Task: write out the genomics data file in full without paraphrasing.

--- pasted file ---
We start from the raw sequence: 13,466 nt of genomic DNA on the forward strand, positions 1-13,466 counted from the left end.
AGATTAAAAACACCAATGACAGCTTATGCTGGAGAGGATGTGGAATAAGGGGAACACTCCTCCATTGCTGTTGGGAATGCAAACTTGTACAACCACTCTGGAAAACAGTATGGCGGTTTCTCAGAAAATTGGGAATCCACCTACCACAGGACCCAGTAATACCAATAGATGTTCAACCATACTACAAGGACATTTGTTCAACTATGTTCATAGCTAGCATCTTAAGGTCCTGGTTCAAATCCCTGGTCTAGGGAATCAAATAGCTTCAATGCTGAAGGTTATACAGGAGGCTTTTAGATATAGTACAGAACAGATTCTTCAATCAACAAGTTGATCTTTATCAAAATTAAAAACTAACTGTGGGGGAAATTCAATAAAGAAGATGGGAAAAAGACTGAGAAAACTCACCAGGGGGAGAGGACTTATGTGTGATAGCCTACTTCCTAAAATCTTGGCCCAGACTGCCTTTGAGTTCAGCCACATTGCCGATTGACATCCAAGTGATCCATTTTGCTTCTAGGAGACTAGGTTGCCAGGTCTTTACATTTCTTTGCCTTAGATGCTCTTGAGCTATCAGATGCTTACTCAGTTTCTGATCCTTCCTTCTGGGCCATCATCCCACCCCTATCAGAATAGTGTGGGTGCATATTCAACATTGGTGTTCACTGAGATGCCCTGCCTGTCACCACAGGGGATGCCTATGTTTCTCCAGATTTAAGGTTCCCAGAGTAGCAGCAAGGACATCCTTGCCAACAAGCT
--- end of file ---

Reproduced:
We start from the raw sequence: 13,466 nt of genomic DNA on the forward strand, positions 1-13,466 counted from the left end.
AGATTAAAAACACCAATGACAGCTTATGCTGGAGAGGATGTGGAATAAGGGGAACACTCCTCCATTGCTGTTGGGAATGCAAACTTGTACAACCACTCTGGAAAACAGTATGGCGGTTTCTCAGAAAATTGGGAATCCACCTACCACAGGACCCAGTAATACCAATAGATGTTCAACCATACTACAAGGACATTTGTTCAACTATGTTCATAGCTAGCATCTTAAGGTCCTGGTTCAAATCCCTGGTCTAGGGAATCAAATAGCTTCAATGCTGAAGGTTATACAGGAGGCTTTTAGATATAGTACAGAACAGATTCTTCAATCAACAAGTTGATCTTTATCAAAATTAAAAACTAACTGTGGGGGAAATTCAATAAAGAAGATGGGAAAAAGACTGAGAAAACTCACCAGGGGGAGAGGACTTATGTGTGATAGCCTACTTCCTAAAATCTTGGCCCAGACTGCCTTTGAGTTCAGCCACATTGCCGATTGACATCCAAGTGATCCATTTTGCTTCTAGGAGACTAGGTTGCCAGGTCTTTACATTTCTTTGCCTTAGATGCTCTTGAGCTATCAGATGCTTACTCAGTTTCTGATCCTTCCTTCTGGGCCATCATCCCACCCCTATCAGAATAGTGTGGGTGCATATTCAACATTGGTGTTCACTGAGATGCCCTGCCTGTCACCACAGGGGATGCCTATGTTTCTCCAGATTTAAGGTTCCCAGAGTAGCAGCAAGGACATCCTTGCCAACAAGCT